Means and Standard deviations of maladaptive schemas according to gender will also be calculated and multivariate analysis will be carried out in order for possible significant effects of gender on maladaptive schemas to be observed.

Finally, analysis variance will be carried out in order for possible significant effects of age on parental bonding dimensions to be observed.


The mean SQC and PBI scores, as well as the standard deviations were calculated. Regarding early maladaptive schemas, the results indicate that schemas such as unrelenting standards (M1=3.00) and emotional inhibition (M13=3.61) show the highest scores, whereas schemas which indicate abandonment/instability (M4=1.48) and emotional deprivation (M7=1.36) score extremely low.

Accordingly to the two dimensions of the Parental Bonding Instrument (PBI), for both the maternal and the paternal bond, participants categorized their relationship as more caring (Mmaternal=28.90, Mpaternal=26.25) than overprotective (Mmaternal=16.98, Mpaternal=15.87).

Correlations of early maladaptive schemas and dimensions of parental bonding

Correlations between early maladaptive schemas and the dimensions of parental bonding are presented in Table 2. It was observed that maternal care correlates negatively with most of the schemas. According to the results, when the mother provides proper care, the child doesn’t show social isolation /alienation, mistrust /abuse, abandonment /instability and vulnerability to harm. It is also less likely that the child experiences emotional deprivation, self-sacrificed and failure.

Early maladaptive schemas Maternal care Maternal overptotection Paternal care Paternal overprotection
Unrelenting standards/ypercriticalness   .159**   .102**
Social isolation/Alienation -.114** .180** -.122** .173**
Mistrust/Abuse -.172** .162**   .177**
Abandonment -.110** .107**   .144**
Dependence/Incompetence       .129**
Vulnerability to harm -.194** . -.192** .140**
Emotional deprivation -.112** .148**   .173**
Defectiveness/Shame       .113**
Entitlement   .140**   .146**
Self-sacrifice -.103** .121**   .145**
Emotional inhibition       .103**
Enmeshment .190** .145** .158** .134**
Self-control/self-discipline   .109**   .156**
Failure   .128** -.119** .168**

Table 2: Correlation Coefficients (Pearson r) between early maladaptive schemas and dimensions of parental bonding.

However, there is a positive correlation with enmeshment.In addition, maternal protection appears to correlate positively with the following schemas, unrelenting standards/hyper criticalness, social isolation /alienation, mistrust/abuse and abandonment /instability. On the other hand, overprotection seems to correlate with emotional deprivation, entitlement, enmeshment, self-control /self-discipline and failure. While there was a negative correlation between paternal care and social isolation, mistrust /abuse, vulnerability to harm and failure, additional results revealed that paternal care is connected to excessive enmeshment. Concerning paternal overprotection, it appears that it correlates with all the early maladaptive schemas except subjugation, for which no correlation was observed.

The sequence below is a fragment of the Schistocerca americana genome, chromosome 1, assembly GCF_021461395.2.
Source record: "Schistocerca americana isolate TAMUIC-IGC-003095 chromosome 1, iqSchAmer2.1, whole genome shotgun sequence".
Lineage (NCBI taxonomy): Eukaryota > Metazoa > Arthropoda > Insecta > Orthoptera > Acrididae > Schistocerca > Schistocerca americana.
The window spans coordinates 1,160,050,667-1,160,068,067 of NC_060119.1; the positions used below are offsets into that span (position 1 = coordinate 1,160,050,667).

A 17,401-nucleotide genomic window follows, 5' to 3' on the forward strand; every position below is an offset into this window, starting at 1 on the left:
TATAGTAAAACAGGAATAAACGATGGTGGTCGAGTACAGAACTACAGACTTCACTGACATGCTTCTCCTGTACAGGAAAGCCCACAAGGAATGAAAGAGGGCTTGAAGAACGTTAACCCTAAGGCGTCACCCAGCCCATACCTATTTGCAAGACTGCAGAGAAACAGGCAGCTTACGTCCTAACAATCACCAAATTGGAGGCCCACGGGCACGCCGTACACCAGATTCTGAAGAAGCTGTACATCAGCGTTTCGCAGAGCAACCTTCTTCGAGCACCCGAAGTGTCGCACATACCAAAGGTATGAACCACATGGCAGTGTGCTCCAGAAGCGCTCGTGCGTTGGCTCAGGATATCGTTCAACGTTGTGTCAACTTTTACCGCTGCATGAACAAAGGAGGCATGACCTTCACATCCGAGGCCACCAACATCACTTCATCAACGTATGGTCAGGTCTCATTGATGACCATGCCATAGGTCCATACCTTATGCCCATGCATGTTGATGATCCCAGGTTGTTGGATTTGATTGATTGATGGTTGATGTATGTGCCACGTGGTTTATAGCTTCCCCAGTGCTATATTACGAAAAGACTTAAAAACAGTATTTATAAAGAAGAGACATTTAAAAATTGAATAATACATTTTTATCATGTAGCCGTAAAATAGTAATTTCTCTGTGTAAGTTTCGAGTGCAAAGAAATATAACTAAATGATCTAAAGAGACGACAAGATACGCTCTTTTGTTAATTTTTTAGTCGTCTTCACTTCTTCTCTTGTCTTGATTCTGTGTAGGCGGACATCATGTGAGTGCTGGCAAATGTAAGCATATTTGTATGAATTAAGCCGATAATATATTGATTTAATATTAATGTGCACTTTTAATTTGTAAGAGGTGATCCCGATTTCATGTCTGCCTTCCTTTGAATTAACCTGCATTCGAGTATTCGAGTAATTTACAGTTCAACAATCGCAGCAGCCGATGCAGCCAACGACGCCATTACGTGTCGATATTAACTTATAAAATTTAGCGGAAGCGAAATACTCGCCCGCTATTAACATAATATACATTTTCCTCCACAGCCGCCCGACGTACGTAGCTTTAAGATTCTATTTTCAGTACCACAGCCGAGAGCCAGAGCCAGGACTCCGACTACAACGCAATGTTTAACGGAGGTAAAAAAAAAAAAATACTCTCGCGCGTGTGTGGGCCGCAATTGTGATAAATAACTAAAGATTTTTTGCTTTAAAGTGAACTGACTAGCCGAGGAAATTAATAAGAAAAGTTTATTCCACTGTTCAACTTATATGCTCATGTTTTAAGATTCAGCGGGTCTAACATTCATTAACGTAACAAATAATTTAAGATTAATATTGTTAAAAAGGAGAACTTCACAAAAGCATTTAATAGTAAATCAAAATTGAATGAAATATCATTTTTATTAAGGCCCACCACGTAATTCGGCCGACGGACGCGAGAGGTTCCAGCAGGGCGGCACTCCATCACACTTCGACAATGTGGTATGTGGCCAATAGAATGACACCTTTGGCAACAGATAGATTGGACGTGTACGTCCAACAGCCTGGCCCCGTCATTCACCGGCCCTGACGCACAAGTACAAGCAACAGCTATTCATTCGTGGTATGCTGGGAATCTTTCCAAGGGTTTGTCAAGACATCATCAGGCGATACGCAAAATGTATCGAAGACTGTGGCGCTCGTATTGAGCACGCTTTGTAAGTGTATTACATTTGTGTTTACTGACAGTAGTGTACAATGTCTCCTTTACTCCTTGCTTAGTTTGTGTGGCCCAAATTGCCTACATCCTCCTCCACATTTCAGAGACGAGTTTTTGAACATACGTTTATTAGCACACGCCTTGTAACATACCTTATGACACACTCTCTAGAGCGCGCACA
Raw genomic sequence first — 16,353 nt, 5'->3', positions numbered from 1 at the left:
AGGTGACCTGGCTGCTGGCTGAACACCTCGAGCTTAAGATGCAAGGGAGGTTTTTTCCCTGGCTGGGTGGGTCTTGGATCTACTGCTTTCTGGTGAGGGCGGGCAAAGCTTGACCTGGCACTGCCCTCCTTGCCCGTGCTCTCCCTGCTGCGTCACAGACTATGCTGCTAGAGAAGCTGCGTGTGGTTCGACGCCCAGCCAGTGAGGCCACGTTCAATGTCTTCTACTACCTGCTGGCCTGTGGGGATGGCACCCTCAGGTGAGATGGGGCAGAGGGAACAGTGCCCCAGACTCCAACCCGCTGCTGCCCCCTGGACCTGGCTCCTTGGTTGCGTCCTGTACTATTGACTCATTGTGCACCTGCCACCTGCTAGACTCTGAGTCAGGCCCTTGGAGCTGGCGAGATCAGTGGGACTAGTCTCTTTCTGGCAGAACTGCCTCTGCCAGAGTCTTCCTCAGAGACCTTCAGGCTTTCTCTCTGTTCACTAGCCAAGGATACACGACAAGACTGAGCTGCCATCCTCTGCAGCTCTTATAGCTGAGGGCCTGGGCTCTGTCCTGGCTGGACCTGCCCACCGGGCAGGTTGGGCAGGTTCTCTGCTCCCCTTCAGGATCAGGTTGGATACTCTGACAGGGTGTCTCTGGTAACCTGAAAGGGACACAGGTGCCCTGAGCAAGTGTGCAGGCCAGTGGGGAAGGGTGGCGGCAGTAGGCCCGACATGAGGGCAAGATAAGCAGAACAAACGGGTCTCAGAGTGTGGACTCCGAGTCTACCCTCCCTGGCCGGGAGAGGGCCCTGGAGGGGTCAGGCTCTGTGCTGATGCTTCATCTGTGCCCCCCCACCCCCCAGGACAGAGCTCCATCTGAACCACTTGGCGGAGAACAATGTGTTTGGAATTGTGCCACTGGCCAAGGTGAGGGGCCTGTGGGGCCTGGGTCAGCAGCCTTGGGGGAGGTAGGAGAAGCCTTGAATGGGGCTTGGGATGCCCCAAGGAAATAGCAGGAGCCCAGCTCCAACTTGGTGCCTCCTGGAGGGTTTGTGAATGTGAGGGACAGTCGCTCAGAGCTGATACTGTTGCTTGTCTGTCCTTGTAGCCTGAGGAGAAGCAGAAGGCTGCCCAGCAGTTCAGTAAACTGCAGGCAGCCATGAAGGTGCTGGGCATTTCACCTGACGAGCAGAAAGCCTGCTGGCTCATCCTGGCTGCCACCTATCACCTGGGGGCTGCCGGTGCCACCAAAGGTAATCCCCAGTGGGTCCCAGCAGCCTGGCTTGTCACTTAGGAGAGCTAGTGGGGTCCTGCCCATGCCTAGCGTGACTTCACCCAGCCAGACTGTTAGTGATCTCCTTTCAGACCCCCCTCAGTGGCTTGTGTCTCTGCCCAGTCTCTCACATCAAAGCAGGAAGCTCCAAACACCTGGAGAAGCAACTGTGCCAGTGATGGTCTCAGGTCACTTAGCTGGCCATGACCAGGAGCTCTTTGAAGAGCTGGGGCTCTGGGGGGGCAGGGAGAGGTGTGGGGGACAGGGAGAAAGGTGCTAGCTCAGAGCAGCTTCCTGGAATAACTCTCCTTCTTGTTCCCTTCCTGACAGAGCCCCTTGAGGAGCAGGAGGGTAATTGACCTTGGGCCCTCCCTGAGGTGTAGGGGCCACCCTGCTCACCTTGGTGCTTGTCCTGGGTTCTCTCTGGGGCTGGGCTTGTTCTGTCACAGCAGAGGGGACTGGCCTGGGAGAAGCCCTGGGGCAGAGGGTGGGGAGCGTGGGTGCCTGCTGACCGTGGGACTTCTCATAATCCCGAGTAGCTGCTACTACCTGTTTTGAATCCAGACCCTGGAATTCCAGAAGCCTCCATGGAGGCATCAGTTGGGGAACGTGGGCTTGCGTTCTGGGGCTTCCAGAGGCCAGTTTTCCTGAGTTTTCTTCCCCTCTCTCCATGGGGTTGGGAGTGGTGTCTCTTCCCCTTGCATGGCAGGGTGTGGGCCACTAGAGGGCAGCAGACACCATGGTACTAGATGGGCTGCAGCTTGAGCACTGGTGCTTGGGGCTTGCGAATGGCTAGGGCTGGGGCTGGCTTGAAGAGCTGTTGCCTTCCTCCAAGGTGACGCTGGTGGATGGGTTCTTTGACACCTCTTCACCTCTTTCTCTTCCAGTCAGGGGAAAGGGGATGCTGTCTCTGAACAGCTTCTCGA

Gender differences and early maladaptive schemas

Means and Standard deviations of maladaptive schemas according to gender are presented in Table 3. Multivariate analysis indicated significant effect of gender on three of the fifteen maladaptive schemas. Specifically, there are differentiations on schema mistrust/abuse, F (1,630) = 3.86, p = .050, dependence/incompetence, F (1,631)=4.06, p=.044 and insufficient self-control /discipline, F (1,628)=3.40, p=.046.

Maldaptive Schemas Boys (Ν=285)
Μ.S        S.D
Girls (Ν=348)
Μ.S        S.D
Schema 1 3.05        1.648 2.97        1.595
Schema 2 2.13        1.449 2.22        1.511
Schema 3 1.69        1.203 1.90        1.421
Schema 4 1.47        1.206 1.49        1.239
Schema 5 2.83        1.577 2.58        1.506
Schema 6 2.34        1.342 2.28        1.360
Schema 7 1.39          .966 1.34        1.046
Schema 8 2.56        1.568 2.45        1.505
Schema 9 2.20        1.377 2.11        1.265
 Schema 10 2.36        1.558 2.41        1.560
Schema 11 2.44        1.504 2.54        1.558
Schema 12 2.62        1.661 2.62        1.731
Schema 13 3.46        1.799 3.73        1.771
Schema 14 2.15        1.588 1.90        1.524
Schema 15 1.44        1.023 1.45        1.129

Table 3: Means and standard deviations of early maladaptive schemas according to gender.

Gender differences and parental bonding

The variance analysis indicated a significanteffectof genderonly on maternal care, F (1,633)=5.05, p=.025.

Age differences and early maladaptive schemas

Means and Standard deviations of maladaptive schemas according to age are presented in Table 4. Participants were divided according to age per year (11years, 12years, etc). ANOVA pointed out a significanteffectofage on mostmaladaptive schemas. Thus, the child’s agewas connected withsocial isolation/alienation, F (4,629) = 2.94, p = .012, thevulnerabilityto harm, F (4,629) = 2.50, p =.030, emotional deprivation, F (4,627) = 2.39, p = .037, subjugation, F (4,628) = 3.39, p = .005, thedefectiveness/ shame, F (4,628) = 5.31, p = .000, and the entitlement, F (4,627) = 3.08, p = .009. Also, self-sacrifice, F (4,629) = 2.27, p = .046, emotionalinhibition, F (4,628) = 4.74, p = .000, enmeshment, F (4,624) = 10.402, p = .000, insufficientself-control/ discipline, F (4,626) = 5.05, p = .000 and failure, F (4,628) = 2.80, p = .016.